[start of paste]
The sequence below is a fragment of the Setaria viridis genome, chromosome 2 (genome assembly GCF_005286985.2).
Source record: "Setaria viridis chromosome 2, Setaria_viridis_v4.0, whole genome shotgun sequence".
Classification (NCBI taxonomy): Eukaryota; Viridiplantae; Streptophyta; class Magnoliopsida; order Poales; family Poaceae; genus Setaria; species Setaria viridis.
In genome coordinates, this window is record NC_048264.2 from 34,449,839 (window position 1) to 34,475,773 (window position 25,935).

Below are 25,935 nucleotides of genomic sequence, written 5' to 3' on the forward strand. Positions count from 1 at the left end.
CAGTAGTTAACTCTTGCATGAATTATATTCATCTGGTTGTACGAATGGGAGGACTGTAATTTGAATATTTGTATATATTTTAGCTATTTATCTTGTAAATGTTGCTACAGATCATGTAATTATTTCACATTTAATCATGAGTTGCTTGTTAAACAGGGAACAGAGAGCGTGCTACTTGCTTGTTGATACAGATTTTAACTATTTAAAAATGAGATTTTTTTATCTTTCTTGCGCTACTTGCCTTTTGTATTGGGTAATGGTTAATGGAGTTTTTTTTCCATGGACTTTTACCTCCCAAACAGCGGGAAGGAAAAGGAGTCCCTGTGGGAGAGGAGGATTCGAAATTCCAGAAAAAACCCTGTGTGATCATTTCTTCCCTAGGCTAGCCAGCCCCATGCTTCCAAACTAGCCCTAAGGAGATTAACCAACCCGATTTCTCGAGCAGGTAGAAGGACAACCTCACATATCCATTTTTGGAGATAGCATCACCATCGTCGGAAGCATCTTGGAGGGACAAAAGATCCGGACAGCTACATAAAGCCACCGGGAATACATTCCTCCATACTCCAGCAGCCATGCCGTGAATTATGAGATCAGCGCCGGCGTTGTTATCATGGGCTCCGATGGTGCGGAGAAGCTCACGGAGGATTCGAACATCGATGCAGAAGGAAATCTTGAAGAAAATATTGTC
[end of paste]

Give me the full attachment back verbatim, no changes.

The sequence below is a fragment of the Setaria viridis genome, chromosome 2 (genome assembly GCF_005286985.2).
Source record: "Setaria viridis chromosome 2, Setaria_viridis_v4.0, whole genome shotgun sequence".
Classification (NCBI taxonomy): Eukaryota; Viridiplantae; Streptophyta; class Magnoliopsida; order Poales; family Poaceae; genus Setaria; species Setaria viridis.
In genome coordinates, this window is record NC_048264.2 from 34,449,839 (window position 1) to 34,475,773 (window position 25,935).

Below are 25,935 nucleotides of genomic sequence, written 5' to 3' on the forward strand. Positions count from 1 at the left end.
CAGTAGTTAACTCTTGCATGAATTATATTCATCTGGTTGTACGAATGGGAGGACTGTAATTTGAATATTTGTATATATTTTAGCTATTTATCTTGTAAATGTTGCTACAGATCATGTAATTATTTCACATTTAATCATGAGTTGCTTGTTAAACAGGGAACAGAGAGCGTGCTACTTGCTTGTTGATACAGATTTTAACTATTTAAAAATGAGATTTTTTTATCTTTCTTGCGCTACTTGCCTTTTGTATTGGGTAATGGTTAATGGAGTTTTTTTTCCATGGACTTTTACCTCCCAAACAGCGGGAAGGAAAAGGAGTCCCTGTGGGAGAGGAGGATTCGAAATTCCAGAAAAAACCCTGTGTGATCATTTCTTCCCTAGGCTAGCCAGCCCCATGCTTCCAAACTAGCCCTAAGGAGATTAACCAACCCGATTTCTCGAGCAGGTAGAAGGACAACCTCACATATCCATTTTTGGAGATAGCATCACCATCGTCGGAAGCATCTTGGAGGGACAAAAGATCCGGACAGCTACATAAAGCCACCGGGAATACATTCCTCCATACTCCAGCAGCCATGCCGTGAATTATGAGATCAGCGCCGGCGTTGTTATCATGGGCTCCGATGGTGCGGAGAAGCTCACGGAGGATTCGAACATCGATGCAGAAGGAAATCTTGAAGAAAATATTGTC